The leading voice for disabled people in sport and activity urges leaders to make disabled people a priority now to prevent the long-term effects of inactivity.
The call comes on the day Activity Alliance releases their latest Annual Survey that shows the pandemic’s true impact on disabled people’s activity.
The call to prioritise disabled people in sport and leisure as new research reveals huge pandemic impact
Activity Alliance is urging decision makers in sport and leisure to prioritise disabled people as they strive to recover from the pandemic. The leading voice for disabled people in sport and activity is seriously concerned about the potential long-term damage on the nation’s least active. The call comes on the day the national charity releases their latest Annual Disability and Activity Survey. The new research shows twice as many disabled people felt that coronavirus greatly reduced their ability to do sport or physical activity compared to non-disabled people.
Evidence shows disabled people’s lives have been the hardest hit by COVID-19. Accounting for two-thirds of the deaths from coronavirus, this is a national crisis for public health and one that is being felt most sharply by disabled people. It has led to many disabled people, who count for one in five of the population, feeling more fearful and ignored.
The stark impact of this crisis on disabled people’s attitudes towards sport and activity is clear in Activity Alliance’s latest Annual Survey. This unique survey explores disabled and non-disabled people’s activity and views to help grow insight and shape future opportunities.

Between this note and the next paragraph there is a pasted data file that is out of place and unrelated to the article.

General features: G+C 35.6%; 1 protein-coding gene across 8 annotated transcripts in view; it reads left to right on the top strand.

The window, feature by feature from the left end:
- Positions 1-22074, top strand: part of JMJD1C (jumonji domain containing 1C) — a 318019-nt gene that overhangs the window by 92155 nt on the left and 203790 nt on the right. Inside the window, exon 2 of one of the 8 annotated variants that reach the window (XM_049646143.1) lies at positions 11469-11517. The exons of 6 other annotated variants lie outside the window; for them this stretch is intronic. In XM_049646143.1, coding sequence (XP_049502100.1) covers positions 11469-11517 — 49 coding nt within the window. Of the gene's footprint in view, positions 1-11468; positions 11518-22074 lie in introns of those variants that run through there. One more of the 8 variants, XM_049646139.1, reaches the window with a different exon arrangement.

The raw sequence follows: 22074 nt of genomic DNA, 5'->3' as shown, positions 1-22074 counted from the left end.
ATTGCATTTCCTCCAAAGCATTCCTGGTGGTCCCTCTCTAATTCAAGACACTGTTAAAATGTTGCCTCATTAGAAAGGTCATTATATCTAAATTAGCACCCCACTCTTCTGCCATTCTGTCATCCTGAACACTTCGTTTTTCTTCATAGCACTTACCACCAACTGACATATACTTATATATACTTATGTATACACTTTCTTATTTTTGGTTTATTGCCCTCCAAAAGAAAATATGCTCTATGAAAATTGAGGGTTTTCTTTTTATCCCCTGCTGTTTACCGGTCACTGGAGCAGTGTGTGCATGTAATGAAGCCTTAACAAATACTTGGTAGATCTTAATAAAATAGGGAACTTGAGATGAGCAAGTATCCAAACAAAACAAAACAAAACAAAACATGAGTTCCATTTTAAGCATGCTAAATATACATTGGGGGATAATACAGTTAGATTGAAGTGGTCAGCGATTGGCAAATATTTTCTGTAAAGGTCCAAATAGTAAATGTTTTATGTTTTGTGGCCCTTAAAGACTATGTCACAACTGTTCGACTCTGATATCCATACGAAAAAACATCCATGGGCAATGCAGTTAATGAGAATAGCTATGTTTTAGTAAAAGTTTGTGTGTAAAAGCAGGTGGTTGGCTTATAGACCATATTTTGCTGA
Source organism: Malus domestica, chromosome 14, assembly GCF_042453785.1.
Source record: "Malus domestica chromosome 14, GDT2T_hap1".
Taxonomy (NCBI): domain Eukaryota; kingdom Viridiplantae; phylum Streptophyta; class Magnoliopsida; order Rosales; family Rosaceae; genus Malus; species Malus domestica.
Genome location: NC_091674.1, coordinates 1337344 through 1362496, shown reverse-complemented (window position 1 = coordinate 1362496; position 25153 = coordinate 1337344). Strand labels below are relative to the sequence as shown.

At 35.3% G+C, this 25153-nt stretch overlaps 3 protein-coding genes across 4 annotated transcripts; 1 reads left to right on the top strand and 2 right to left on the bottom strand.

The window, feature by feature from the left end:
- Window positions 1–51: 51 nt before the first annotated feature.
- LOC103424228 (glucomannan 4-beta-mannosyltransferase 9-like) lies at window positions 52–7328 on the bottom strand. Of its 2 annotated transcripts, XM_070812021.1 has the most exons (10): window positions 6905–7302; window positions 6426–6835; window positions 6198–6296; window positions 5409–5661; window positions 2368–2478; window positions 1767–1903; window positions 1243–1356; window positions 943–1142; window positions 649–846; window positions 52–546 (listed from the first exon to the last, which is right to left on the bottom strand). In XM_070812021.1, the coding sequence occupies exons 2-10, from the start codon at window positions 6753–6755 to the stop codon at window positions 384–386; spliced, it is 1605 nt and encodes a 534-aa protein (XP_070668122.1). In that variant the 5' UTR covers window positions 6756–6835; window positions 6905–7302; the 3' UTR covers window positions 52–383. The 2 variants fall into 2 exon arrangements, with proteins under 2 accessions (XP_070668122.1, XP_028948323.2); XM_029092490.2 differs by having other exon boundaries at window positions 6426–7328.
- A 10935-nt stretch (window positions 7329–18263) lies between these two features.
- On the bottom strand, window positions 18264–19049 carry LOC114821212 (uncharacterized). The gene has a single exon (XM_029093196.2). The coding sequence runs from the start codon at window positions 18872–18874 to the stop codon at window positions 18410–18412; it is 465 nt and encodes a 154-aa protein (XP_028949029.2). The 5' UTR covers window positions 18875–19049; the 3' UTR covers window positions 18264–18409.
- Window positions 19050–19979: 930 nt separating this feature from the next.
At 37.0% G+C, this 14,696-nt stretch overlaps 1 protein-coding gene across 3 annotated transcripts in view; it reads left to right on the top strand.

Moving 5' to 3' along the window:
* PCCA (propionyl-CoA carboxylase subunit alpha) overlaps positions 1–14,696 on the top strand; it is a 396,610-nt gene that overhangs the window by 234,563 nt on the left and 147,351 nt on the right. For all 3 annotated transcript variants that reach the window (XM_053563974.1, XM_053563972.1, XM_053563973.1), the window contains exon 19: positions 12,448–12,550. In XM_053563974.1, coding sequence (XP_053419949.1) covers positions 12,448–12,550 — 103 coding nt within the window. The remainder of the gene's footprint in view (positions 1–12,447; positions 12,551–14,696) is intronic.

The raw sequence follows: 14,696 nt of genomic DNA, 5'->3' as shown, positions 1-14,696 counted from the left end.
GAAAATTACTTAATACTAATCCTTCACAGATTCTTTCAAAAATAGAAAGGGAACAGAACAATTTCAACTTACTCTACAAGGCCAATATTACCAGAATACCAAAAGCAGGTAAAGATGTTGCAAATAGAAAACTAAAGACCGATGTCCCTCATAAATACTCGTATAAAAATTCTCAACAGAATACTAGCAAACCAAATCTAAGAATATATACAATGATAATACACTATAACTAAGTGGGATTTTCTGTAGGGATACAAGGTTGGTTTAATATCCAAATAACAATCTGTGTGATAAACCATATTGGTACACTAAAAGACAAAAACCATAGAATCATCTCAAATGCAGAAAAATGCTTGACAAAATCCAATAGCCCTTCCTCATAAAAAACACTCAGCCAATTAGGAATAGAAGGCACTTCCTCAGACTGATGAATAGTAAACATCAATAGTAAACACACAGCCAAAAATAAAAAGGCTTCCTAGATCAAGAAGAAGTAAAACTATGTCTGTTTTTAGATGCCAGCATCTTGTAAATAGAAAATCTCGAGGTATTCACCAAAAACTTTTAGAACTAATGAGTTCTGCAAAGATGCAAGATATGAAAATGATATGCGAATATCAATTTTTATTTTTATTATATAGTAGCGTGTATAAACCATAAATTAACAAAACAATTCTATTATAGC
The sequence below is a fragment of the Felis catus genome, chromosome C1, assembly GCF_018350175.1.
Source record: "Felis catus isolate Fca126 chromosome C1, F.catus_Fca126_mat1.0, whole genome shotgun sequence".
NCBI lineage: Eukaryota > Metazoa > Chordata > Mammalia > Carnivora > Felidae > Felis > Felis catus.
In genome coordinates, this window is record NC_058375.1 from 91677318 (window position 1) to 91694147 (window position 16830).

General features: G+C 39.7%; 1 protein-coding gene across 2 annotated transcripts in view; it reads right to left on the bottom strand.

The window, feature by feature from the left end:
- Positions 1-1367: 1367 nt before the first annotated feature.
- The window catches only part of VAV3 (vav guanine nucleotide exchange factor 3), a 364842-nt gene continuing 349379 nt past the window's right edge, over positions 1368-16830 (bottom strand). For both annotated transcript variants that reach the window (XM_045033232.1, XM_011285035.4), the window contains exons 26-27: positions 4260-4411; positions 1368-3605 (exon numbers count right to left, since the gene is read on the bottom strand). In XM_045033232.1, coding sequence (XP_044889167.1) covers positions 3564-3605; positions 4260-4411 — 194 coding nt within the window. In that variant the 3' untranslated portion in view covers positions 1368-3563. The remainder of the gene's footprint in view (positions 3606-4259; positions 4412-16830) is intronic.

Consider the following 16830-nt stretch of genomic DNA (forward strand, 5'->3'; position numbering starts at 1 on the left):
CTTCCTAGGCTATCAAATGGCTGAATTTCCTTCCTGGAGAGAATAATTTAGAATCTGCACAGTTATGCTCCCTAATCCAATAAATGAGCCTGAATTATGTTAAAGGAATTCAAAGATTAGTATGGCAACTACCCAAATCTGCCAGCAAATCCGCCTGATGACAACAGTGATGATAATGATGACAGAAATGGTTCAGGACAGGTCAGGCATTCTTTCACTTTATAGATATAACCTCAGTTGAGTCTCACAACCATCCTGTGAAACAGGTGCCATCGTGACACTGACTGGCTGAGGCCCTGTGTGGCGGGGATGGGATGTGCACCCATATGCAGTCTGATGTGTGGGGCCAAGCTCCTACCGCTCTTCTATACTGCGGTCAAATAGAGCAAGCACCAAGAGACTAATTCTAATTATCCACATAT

Activity Alliance exists to reduce the fairness gap between disabled and non-disabled people’s activity levels. Prior to the pandemic, collectively we were starting to close this gap, with more disabled people recorded being active than ever before. Yet, disabled people are still twice as likely as non-disabled people to be inactive.
Barry Horne, Chief Executive at Activity Alliance, commented on the latest research:
“The benefits of being active are clear. It matters for everyone’s physical and mental health and has enormous impact on our daily lives. So, it is never acceptable that disabled people should not reap these benefits too.
“We appreciate we have a national crisis on our hands and leaders need to make tough decisions in sport and leisure. But we have not heard near enough about the impact on disabled people’s lives during the pandemic. No disabled person should ever feel forgotten or overlooked in the communities we all serve.
“That’s why this insight is so important. We have listened to disabled people and urge decision makers to do the same, and act swiftly upon the findings. If we do not act now, we will witness inequalities widen even further, or unthinkably they may become irreversible. Prioritising disabled people is the only way to prevent this from happening. Every plan, every action and every penny spent must be tested against its impact on disabled people’s activity.”